Reactions tail ‘Lionheart’ disqualification from Oscar 2020


Mixed reactions have continue to trail the disqualification of Genevieve Nnaji’s 2018  ‘Lionheart’ by the Academy from the 2020 Oscar on the grounds of containing “too much English dialogue”.
The disqualification as reported was conveyed in an email to voters for the category.
According to the rules by the Academy of Motion Picture Arts and Sciences, “an international film is defined as a feature-length motion picture (defined as over 40 minutes) produced outside the United States of America with a predominantly non-English dialogue track.”
Lionheart has just less than 12 minutes of dialogue that is in the Igbo language, while the rest of the 95 minute feature is in English.
This action by the organizers has attracted concerns from movie producers across the globe via their social media, with major voices like American filmmaker and distributor, the first black woman to direct a live-action film with a budget of more than $100m in 2016, Ava DuVernay, speaking up and criticizing the academy about the disqualification on social media, shortly after the announcement.
“You disqualified Nigeria’s first-ever submission for Best International Feature because it’s in English,” Ava Duvernay tweeted.
“But English is the official language of Nigeria. Are you barring this country from ever competing for an Oscar in its official language?”
In response, Genevieve stated: “Thank you so much @ava. I am the director of Lionheart. This movie represents the way we speak as Nigerians.
“This includes English which acts as a bridge between the 500+ languages spoken in our country; thereby making us #OneNigeria. @TheAcademy.”
She went on to say: “It’s no different to how French connects communities in former French colonies. We did not choose who colonized us. As ever, this film and many like it, is proudly Nigerian.@TheAcademy.”
On Facebook, Ghanaian film director and producer, Leila Djansi, said that Genevieve should not play victim because she failed to follow the rules of the Academy.
“The fact that folks are whining as it the film would have made the shortlist has me flabbergasted,” wrote Djansi.
“Hype is a drug! African filmmakers, if you want to enter your film in the Oscars, make it for that purpose and follow the rules. We have so many languages whether English is your official language or not. What state/region is your story set in? Use that language.”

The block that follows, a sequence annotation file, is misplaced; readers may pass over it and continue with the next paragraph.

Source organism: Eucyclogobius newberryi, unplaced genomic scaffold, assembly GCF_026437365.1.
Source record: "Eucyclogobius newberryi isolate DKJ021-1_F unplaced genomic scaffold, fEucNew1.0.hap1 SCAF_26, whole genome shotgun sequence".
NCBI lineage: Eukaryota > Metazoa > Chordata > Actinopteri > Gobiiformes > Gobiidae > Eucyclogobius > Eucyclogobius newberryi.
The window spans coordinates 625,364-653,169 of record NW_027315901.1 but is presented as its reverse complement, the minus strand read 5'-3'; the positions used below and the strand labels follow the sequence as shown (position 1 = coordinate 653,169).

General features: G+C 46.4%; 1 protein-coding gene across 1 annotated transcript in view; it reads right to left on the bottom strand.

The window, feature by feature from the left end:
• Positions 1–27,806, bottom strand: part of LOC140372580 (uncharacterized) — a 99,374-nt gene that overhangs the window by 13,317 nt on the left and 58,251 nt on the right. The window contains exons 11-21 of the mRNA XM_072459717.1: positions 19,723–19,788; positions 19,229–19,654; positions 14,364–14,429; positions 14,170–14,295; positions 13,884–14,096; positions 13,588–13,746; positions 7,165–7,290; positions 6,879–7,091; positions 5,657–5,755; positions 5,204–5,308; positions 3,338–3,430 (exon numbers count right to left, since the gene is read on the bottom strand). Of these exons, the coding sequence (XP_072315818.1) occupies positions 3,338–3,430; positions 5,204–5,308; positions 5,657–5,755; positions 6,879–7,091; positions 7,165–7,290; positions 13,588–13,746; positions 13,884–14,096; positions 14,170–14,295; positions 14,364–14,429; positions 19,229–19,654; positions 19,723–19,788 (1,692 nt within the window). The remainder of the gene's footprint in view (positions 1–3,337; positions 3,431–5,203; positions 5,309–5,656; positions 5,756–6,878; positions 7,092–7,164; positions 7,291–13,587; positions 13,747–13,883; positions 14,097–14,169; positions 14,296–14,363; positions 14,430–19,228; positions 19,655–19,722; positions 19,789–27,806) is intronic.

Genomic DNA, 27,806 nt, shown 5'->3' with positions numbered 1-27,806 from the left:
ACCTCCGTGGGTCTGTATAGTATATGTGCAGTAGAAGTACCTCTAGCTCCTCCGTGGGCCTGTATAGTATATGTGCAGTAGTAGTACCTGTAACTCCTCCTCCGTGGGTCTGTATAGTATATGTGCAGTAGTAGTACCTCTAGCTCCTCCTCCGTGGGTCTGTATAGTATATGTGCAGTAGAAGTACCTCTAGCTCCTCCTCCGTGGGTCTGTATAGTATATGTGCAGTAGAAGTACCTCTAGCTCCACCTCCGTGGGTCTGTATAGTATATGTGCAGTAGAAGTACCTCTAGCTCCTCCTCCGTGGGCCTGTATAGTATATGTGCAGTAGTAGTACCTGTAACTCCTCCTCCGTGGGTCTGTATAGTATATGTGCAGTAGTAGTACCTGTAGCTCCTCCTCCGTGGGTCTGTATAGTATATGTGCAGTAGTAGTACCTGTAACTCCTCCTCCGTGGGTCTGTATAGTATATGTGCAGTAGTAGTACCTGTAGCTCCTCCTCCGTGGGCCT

She said there are many local languages she could choose from, adding that African filmmakers should “learn a little bit of your neighbours’ language.”
“Leave your colonial master alone. He’s gone. You’re free. Now, choose!”
Film producer, Chris Ihidero, tweeted: “Kuku come and blame Genevieve for not making her film in line with Oscar nomination requirements. I thought you were supposed to select according to the rules and not select any film found wanting. But of course, can’t own up to own failings. Wouldn’t be Nigerian to do so. This makes it look like it’s the industry that needs education on Academy Awards selection.”

Meanwhile The Nigeria Oscar Selection Committee has admitted they made a mistake in submitting Genevieve’s ‘Lionheart’ for Oscar consideration.

In a statement released by the committee’s chairman, Chineze Anyaene, the nominees in its Best International Feature Film Category must have a predominantly non-English dialogue track.
“The budding Nigerian film industry is often faced with producing films with wide reach which often makes the recording dialogue predominantly English with non-English infusions in some cases,” the statement read.
“Going forward, the committee intends to submit films that are predominantly foreign language – non-English recording dialogue. We are therefore urging filmmakers to shoot with the intention of non-English recording dialogue as a key qualifying parameter to represent the country in the most prestigious award.”The committee’s reaction came barely 24 hours after the news of ‘Lionheart’ getting a big NO from the Oscars hit the Internet.
‘Lionheart’, in which Genevieve plays Adaeze, a woman who tries to keep her family’s transportation business afloat after her father suffers a heart attack, is Genevieve’s directorial debut. The movie stars Genevieve alongside popular actors like Nkem Owoh, Pete Edochie, Onyeka Onwenu, Kanayo O. Kanayo and Nigerian rapper Phyno.
It was revealed that ‘Lionheart’ was not vetted by the Academy’s International Feature Film Award Executive Committee when the NOSC first picked the film and was the first film ever submitted to the Oscars by Nigeria since after approval and subsequent inauguration of the NOSC in February 2014.
The newly constituted Nigerian Oscars Selection Committee comprises old and young Nollywood stakeholders. The members include Mildred Okwo, Mahmood Ali-Balogun, Ngozi Okafor, Charles Novia, Abba Makama, Bruce Ayonote, Ramsey Nouah, Chioma Ude, Shaibu Husseini, Adetokunbo “DJ Tee” Odubawo and CJ Obasi.
Nigeria joined 82 other countries contesting for the International Feature Film’ category at the Oscars in 2014.